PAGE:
[…] none of them, least of all Einstein himself, would claim that he has said the last word. He has not built a monument of infallible dogma to stand for all time. There are difficulties he cannot solve; his doctrines will have to be modified in their turn as they have modified Newton’s. This critical undogmatic receptiveness is the true attitude of science.

What is wanted is not the will to believe, but the wish to find out, which is its exact opposite.

Elementary education, in all advanced countries, is in the hands of the State. Some of the things taught are known to be false by the officials who prescribe them, and many others are known to be false, or at any rate very doubtful, by every unprejudiced person. Take, for example, the teaching of history.

Apparently it has not occurred to any one that a “good American,” like a “good German” or a “good Japanese,” must be, pro tanto, a bad human being. A “good American” is a man or woman imbued with the belief that America is the finest country on earth, and ought always to be enthusiastically supported in any quarrel. […] if they are true, they ought to be taught everywhere, not only in America.

[…] the whole machinery of the State, in all the different countries, is turned on to making defenceless children believe absurd propositions the effect of which is to make them willing to die in defence of sinister interests under the impression that they are fighting for truth and right. This is only one of countless ways in which education is designed, not to give true knowledge, but to make the people pliable to the will of their masters. Without an elaborate system of deceit in the elementary schools it would be impossible to preserve the camouflage of democracy.

I believe there are still some people who think that a democratic State is scarcely distinguishable from the people. This, however, is a delusion. The State is a collection of officials, different for different purposes, drawing comfortable incomes so long as the status quo is preserved. The only alteration they are likely to desire in the status quo is an increase of bureaucracy and of the power of bureaucrats.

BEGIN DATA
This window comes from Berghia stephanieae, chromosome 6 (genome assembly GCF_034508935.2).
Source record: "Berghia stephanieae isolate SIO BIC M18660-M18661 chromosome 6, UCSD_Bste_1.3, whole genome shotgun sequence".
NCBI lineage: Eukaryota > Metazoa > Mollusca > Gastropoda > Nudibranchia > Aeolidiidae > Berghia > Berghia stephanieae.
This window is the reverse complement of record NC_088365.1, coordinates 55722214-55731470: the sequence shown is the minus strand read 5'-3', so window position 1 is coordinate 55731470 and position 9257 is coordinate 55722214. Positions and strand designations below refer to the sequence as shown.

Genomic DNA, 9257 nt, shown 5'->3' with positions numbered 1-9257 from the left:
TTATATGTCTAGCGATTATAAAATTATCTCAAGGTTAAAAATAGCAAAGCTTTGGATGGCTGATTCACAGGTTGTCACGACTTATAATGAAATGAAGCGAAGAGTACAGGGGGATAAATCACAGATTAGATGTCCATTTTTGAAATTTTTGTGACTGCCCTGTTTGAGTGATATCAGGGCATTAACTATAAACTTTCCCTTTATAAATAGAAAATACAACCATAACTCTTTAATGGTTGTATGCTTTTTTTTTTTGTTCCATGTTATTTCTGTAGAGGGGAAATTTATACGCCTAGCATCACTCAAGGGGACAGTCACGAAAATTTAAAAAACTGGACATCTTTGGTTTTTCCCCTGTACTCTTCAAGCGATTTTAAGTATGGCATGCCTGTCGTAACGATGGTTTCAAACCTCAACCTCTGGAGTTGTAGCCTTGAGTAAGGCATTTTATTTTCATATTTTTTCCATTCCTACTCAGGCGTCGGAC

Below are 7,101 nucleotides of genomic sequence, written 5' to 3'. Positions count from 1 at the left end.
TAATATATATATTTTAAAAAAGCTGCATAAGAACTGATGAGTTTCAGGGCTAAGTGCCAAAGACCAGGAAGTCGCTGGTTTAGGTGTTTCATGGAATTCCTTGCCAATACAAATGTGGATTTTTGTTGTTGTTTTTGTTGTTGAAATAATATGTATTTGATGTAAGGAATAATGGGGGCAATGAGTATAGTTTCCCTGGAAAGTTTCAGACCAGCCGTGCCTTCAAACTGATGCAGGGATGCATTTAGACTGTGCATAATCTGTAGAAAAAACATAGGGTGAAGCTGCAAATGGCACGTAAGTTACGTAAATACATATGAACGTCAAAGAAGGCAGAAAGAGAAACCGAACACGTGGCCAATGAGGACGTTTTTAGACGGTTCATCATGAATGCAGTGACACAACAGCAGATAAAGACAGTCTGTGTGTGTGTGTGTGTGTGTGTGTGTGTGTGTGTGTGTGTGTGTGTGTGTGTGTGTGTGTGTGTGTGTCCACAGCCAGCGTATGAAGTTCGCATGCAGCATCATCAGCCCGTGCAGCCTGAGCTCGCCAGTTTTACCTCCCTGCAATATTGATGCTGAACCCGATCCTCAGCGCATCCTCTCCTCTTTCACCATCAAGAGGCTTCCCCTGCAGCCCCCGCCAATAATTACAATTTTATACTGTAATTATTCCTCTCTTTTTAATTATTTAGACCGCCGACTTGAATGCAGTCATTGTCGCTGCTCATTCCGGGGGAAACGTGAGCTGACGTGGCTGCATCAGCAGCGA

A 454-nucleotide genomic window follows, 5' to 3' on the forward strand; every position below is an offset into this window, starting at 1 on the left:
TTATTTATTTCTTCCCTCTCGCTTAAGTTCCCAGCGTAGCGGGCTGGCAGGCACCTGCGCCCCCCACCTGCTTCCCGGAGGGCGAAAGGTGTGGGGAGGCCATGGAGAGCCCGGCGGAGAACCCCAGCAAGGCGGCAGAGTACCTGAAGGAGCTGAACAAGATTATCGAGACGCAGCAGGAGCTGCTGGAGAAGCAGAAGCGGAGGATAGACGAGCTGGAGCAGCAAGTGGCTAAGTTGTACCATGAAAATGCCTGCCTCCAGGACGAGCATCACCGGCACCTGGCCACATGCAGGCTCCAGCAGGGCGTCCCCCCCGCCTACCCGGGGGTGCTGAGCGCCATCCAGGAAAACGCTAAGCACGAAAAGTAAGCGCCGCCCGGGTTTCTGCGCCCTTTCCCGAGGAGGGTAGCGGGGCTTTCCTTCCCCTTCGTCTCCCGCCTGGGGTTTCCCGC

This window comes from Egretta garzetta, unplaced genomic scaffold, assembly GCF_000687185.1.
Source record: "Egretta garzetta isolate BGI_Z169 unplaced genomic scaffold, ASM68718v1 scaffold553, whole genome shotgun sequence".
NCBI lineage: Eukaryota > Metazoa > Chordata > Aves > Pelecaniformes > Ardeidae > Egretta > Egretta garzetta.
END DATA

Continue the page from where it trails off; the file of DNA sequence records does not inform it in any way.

[…] so long as men continue to have the present fanatical belief in the importance of politics free thought on political matters will be impossible, and there is only too much danger that the lack of freedom will spread to all other matters[.] Only some degree of political scepticism can save us from this misfortune.

It must not be supposed that the officials in charge of education desire the young to become educated. On the contrary, their problem is to impart information without imparting intelligence. Education should have two objects: first, to give definite knowledge—reading and writing, languages and mathematics, and so on; secondly, to create those mental habits which will enable people to acquire knowledge and form sound judgments for themselves. The first of these we may call information, the second intelligence. […] But the utility of intelligence is admitted only theoretically, not practically; it is not desired that ordinary people should think for themselves, because it is felt that people who think for themselves are awkward to manage and cause administrative difficulties. Only the guardians, in Plato’s language, are to think; the rest are to obey, or to follow leaders like a herd of sheep.

We are faced with the paradoxical fact that education has become one of the chief obstacles to intelligence and freedom of thought. This is due primarily to the fact that the State claims a monopoly; but that is by no means the sole cause.

Our system of education turns young people out of the schools able to read, but for the most part unable to weigh evidence or to form an independent opinion.

The art of propaganda, as practised by modern politicians and governments, is derived from the art of advertisement. The science of psychology owes a great deal to advertisers. In former days most psychologists would probably have thought that a man could not convince many people of the excellence of his own wares by merely stating emphatically that they were excellent. Experience shows, however, that they were mistaken in this.

Propaganda, conducted by the means which advertisers have found successful, is now one of the recognized methods of government in all advanced countries, and is especially the method by which democratic opinion is created.

There are two quite different evils about propaganda as now practised. On the one hand, its appeal is generally to irrational causes of belief rather than to serious argument; on the other hand, it gives an unfair advantage to those who can obtain most publicity, whether through wealth or through power.